I sat at the table and looked over at another secretary who had traveled from the Channel Islands with her childhood girlfriend because of the movie, Letters to Juliet, that we had all fallen in love with. She had tears streaming down her face at a letter she was reading and soon, this all became something much more than we ever thought.
If we couldn’t, or didn’t feel comfortable, answering a particular letter, we could pass it over to another secretary who might have better insight. Marriage stuff, young love, anything that had a reference to God (Yes! Juliet then had a Christian voice!), raising kids, questions about life – those I could answer. Others, I wasn’t so sure so chose not to answer.
Every day I cried. I tried my best to give some hope. To share a bit of me through Juliet…to share that I know love is big and that it is good and that it is worth fighting for.
Every letter that is left in the mailbox or stuck on the wall (usually with gum) or is mailed in (just write Juliet, Verona, Italy and it will find its way!) or now, emailed in, is personally answered by a secretary.
And every letter is signed by Juliet.
In between writing, the bell would ring and in would come a group of tourists. Usually older, American and on a grand adventure to Italy. They’d watch us write and some would ask questions along the lines of ‘why the heck would you come do this?’ and ‘why would anyone write to Juliet anyway’ and occasionally would try to read the letters we were working on or our replies. I learned to hide them when the tours would come in…they had no clue how personal this had all become. But most were nice and simply intrigued…and I was glad to share where I was from and that I had no idea what this experience was really about until I showed up.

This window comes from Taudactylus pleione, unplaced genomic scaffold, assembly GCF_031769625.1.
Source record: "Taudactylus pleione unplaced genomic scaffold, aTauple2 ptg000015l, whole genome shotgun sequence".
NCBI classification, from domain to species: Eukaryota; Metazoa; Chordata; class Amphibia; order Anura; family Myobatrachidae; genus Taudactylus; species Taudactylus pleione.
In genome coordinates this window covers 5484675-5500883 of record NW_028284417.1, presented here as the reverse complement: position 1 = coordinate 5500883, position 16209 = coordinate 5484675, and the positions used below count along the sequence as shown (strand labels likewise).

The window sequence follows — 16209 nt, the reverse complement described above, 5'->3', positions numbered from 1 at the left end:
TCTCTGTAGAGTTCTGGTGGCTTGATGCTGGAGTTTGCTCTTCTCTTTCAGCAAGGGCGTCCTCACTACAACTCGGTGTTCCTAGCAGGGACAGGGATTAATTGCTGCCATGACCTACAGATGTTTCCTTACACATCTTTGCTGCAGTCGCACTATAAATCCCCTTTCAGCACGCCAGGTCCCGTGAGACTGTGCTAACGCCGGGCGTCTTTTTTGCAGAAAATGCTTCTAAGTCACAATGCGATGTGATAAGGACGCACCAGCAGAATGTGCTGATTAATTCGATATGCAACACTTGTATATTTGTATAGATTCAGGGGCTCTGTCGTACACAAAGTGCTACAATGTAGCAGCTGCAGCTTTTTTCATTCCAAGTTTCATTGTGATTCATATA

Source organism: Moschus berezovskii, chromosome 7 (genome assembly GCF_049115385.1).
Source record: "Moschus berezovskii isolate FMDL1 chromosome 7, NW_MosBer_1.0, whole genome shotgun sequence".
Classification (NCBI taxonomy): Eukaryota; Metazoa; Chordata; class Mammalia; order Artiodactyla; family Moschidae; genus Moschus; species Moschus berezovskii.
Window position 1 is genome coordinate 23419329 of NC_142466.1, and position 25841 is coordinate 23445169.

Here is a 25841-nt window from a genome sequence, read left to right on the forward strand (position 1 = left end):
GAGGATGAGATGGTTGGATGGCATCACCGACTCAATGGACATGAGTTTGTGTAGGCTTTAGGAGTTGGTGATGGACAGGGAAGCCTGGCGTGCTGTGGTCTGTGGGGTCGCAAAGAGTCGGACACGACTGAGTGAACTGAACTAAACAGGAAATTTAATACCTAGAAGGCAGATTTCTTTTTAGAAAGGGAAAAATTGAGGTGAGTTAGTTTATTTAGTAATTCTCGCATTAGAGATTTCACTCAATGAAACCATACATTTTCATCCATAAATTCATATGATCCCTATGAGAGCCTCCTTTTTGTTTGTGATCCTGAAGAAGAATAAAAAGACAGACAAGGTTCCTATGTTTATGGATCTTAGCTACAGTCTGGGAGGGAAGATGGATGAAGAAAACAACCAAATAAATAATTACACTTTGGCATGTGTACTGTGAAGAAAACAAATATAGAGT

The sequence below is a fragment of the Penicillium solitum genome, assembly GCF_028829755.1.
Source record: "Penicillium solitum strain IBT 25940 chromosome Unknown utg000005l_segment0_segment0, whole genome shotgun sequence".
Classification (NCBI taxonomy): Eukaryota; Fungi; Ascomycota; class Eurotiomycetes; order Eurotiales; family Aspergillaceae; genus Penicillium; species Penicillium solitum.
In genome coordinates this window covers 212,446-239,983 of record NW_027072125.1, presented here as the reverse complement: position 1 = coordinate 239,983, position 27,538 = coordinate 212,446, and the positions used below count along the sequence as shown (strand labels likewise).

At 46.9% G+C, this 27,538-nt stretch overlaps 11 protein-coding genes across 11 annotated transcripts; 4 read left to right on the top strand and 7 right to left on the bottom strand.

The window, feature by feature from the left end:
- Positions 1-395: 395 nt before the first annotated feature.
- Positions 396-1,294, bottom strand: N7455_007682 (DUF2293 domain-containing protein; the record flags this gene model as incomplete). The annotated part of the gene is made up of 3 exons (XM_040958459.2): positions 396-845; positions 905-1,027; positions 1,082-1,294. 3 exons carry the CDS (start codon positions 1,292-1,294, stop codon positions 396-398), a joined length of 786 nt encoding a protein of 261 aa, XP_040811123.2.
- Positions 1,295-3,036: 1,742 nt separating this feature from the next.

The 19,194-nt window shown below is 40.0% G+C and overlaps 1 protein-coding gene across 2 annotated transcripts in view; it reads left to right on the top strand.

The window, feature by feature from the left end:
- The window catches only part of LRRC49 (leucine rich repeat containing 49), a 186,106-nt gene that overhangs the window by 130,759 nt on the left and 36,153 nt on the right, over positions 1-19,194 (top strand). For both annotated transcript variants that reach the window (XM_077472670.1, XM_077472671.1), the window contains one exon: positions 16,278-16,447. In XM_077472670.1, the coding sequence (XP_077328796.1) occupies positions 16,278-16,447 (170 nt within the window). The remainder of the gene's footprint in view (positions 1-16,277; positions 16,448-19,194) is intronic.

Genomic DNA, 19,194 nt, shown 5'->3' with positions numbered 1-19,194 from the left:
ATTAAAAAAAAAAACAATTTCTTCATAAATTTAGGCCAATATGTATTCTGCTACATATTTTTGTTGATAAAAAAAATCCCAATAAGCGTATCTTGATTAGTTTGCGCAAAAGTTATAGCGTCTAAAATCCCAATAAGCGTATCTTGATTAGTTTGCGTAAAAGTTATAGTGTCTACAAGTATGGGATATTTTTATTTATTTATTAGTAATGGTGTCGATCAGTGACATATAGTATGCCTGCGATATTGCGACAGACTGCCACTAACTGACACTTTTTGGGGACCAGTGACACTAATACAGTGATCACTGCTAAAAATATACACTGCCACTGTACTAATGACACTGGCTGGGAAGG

By 1:00pm, when the office closed for the day, I was emotionally exhausted. That guy that I like so much would be waiting in the courtyard when I was done, he’d grab my hand and we’d walk to lunch. After the first day he knew I needed some quiet time while I processed a bit of what I’d just written about. Did I answer well enough? Did I explain what I really wanted to say? Did I offer just enough advice followed by hope? I prayed through every response that grace would flow onto the paper…did I help at all?
In the end, I think I did. But I am changed. I do know I will return to Verona to write letters every time we are in Italy…even if it is only for a day or two. But more than that, I will carry my secretary work out here. While there isn’t a red mailbox outside my house (yet…haha), the whole art of sending a letter in the mail is a dying one. Think of the joy of opening your mailbox and having a letter inside…one that someone took the time to actually hand write, on paper, put in an envelope and snail mailed?
I am different because of this experience. I thought it would be lighthearted and fun and easy. And some of it was. But it was eye opening (and heart-wrenching) to see how many people are struggling and just need someone to listen without judgement…and I am so thankful we were able to slow done long enough to give someone a little hope in the form of a handwritten letter in their mailbox.
I already miss it and so…for the last time in the next little while, I will simply sign this:
All my love,